The US economy is now technically in the second-longest recovery in history. If it continues another 14 months, it will eclipse the longest recovery, which took place in the 1990s.
As Peter Schiff pointed out in his latest podcast, the Federal Reserve pulled out all the stops in the 1990s to keep the recovery going. That set the stage for the dot-com crash and ultimately the Great Recession.
Now the Fed is doing it again.
After the dot-com bubble burst, the US went through a relatively shallow recession in 2001 and 2002. The Fed managed to kick the can down the road by lowering rates to 1%. Of course, this inflated the housing bubble. In fact, as Peter points out, the housing bubble was already going.
"The housing bubble didn't start when the dot-com bubble popped. Both bubbles were being inflated simultaneously. It's just that when the stock bubble popped, all the air went into the housing bubble, and the Fed was able to buy that recovery, or that phony recovery that didn't blow up until 2008."
After the housing bubble burst, the Fed went back into stimulus mode. But the amount of stimulus the central bank threw at the economy this time around dwarfs the amount of easy money Greenspan poured into the economy during the 1990s.
Peter pointed out there were some other positives in the '90s that we don't see today. For one thing, budget deficits were relatively small. In fact, the federal government technically ran a surplus a couple of years. Of course, today we are drowning in debt.
So, in a relatively low debt environment compared to today, the Fed has managed to manufacture a long "recovery." But as Peter said, you should put the term recovery in quotes.
"It's not really a recovery. It's just a bubble masquerading as a recovery. But they've been able to engineer the second-longest recovery in history, but it's required the most amount of stimulus in history - the biggest amount of deficit spending, the most amount of money printing. And of course, busts are normally proportionate to the booms that precede them."
The only reason that didn't happen in 2001 was because the Fed took extraordinary measures to prop things up a little longer. We got that recession in 2008.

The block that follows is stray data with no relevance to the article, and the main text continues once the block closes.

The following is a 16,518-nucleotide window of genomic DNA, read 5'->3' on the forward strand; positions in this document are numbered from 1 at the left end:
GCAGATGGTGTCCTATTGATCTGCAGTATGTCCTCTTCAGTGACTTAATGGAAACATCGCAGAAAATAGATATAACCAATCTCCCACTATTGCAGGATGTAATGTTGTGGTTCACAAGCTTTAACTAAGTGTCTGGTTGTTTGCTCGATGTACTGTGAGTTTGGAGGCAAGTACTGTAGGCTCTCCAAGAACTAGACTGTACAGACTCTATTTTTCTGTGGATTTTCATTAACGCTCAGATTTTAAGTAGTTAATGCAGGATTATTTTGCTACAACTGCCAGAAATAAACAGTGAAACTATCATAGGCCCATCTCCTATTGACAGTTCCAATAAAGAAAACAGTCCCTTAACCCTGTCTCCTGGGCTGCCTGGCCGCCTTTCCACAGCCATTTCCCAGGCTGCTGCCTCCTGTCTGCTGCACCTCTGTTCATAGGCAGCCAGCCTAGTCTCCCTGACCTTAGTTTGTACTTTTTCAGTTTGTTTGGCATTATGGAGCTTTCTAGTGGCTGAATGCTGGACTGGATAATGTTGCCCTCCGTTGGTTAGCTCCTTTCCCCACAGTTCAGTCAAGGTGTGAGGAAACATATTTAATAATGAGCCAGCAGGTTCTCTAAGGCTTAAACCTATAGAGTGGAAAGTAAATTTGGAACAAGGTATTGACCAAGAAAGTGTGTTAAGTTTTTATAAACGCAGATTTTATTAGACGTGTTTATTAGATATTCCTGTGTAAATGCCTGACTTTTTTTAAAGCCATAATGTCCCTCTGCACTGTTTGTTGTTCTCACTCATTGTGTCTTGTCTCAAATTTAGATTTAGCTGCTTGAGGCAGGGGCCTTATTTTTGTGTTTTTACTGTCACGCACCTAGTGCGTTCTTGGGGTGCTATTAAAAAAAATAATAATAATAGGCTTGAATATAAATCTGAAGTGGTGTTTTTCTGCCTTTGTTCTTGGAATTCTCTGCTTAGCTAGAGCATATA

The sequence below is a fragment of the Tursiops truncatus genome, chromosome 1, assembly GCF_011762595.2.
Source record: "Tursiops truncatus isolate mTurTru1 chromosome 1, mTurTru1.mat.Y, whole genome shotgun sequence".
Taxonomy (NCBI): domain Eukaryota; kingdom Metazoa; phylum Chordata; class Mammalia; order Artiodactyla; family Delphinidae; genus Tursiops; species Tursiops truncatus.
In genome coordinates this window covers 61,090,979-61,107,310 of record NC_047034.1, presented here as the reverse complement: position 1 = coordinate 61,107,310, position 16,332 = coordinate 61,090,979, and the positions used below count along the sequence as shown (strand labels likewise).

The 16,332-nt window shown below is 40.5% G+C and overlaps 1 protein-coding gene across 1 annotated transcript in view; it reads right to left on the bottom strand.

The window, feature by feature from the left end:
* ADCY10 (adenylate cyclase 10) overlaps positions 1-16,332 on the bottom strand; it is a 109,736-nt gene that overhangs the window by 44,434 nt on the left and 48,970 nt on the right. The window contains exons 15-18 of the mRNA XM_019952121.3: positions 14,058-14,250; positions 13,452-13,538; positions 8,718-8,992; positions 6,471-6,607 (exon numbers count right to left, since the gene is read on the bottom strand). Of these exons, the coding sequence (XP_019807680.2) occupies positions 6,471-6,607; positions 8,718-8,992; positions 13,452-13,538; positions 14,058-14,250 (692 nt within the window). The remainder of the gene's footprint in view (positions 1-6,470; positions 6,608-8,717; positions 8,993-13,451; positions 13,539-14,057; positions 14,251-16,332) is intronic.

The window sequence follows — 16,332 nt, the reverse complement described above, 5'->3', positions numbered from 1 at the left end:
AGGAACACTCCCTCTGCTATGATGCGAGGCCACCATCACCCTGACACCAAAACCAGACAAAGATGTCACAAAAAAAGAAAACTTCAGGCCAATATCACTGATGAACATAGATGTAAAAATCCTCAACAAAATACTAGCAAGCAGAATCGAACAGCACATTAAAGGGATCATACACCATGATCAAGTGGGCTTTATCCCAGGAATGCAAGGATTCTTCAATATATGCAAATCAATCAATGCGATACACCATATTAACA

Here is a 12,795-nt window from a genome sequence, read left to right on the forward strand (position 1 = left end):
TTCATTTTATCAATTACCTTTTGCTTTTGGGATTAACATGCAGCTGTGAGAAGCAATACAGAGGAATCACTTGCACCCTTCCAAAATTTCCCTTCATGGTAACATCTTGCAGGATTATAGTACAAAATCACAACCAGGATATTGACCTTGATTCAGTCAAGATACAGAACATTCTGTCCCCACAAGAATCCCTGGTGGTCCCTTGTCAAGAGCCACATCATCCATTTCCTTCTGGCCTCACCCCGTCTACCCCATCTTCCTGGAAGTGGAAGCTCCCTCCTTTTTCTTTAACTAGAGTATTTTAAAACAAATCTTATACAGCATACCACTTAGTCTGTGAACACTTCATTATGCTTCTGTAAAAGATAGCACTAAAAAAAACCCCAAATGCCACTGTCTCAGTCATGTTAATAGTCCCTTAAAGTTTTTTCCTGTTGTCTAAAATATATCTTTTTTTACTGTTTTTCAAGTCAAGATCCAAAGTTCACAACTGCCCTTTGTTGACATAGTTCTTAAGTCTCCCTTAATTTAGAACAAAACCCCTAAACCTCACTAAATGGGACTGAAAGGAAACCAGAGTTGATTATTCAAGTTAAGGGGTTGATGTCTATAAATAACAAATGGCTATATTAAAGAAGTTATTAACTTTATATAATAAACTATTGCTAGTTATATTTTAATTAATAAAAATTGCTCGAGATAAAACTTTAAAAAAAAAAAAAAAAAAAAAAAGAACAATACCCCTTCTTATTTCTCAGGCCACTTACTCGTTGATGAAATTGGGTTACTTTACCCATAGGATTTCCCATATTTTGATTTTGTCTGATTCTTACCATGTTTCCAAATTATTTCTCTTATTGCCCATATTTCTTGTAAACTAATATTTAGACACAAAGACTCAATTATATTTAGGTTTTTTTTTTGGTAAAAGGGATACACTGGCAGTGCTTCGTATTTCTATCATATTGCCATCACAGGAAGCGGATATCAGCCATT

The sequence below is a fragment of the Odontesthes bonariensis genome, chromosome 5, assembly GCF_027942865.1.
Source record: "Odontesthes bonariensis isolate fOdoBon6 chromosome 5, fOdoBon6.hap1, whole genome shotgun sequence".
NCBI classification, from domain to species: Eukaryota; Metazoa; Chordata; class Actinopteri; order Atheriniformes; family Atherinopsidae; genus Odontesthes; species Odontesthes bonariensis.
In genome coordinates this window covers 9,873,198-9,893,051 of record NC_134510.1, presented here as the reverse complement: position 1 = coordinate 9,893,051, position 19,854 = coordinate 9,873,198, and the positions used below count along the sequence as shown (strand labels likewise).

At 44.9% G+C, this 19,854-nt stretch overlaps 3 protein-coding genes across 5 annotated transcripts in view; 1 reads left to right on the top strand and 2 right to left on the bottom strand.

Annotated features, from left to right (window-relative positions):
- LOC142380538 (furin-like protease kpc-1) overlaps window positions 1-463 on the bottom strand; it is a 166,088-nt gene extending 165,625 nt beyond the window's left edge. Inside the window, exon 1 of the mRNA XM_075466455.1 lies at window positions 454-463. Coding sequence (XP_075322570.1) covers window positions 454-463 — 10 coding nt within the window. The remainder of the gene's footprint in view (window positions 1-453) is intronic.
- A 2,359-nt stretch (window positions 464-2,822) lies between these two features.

"Based on the amount of stimulus that we've had in this boom, this is going to be the mother of all busts. That's why I say we're going to die of a monetary overdose. So, that's going to happen when they try to stimulate the economy back from this massive recession, which is going to be impossible."
Peter also said he's skeptical of the notion that this has really been a great recovery. He doesn't believe the economy is actually bigger than it was before the bust.
"I don't believe any of these GDP numbers. I think that the inflation rate is being understated. And I think the economy, in fact, has contracted."
Peter cited an interesting index to back up his point - the Big Mac index. An analyst took the GDP at the beginning of the recovery and divided it by the price of a Big Mac and then did the same with the current GDP.
"According to that index, the US economy is smaller today than it was back then because it's worth fewer Big Macs. So, if you just figure out how many hamburgers the US GDP can buy today versus what it bought when the recovery began, we buy fewer. And what that means, obviously, is the price of a Big Mac has gone up a lot faster than the US GDP. And I think that Big Mac gives you a pretty good estimate of the overall rate of inflation."
When you think about it, the cost of a hamburger is a pretty good economic indicator. It not only incorporates the cost of the ingredients, but it also factors in rent, utilities, wages, transportation costs and other expenses. That means the inflation adjuster used to calculate GDP isn't nearly high enough. In other words, the official numbers are likely overstating GDP.
"The Big Mac doesn't lie. The price is the price. You can see, the hamburger ain't changing. So, what's changing is the cost of creating it and that's because the value of our money is going down. That's because we have inflation."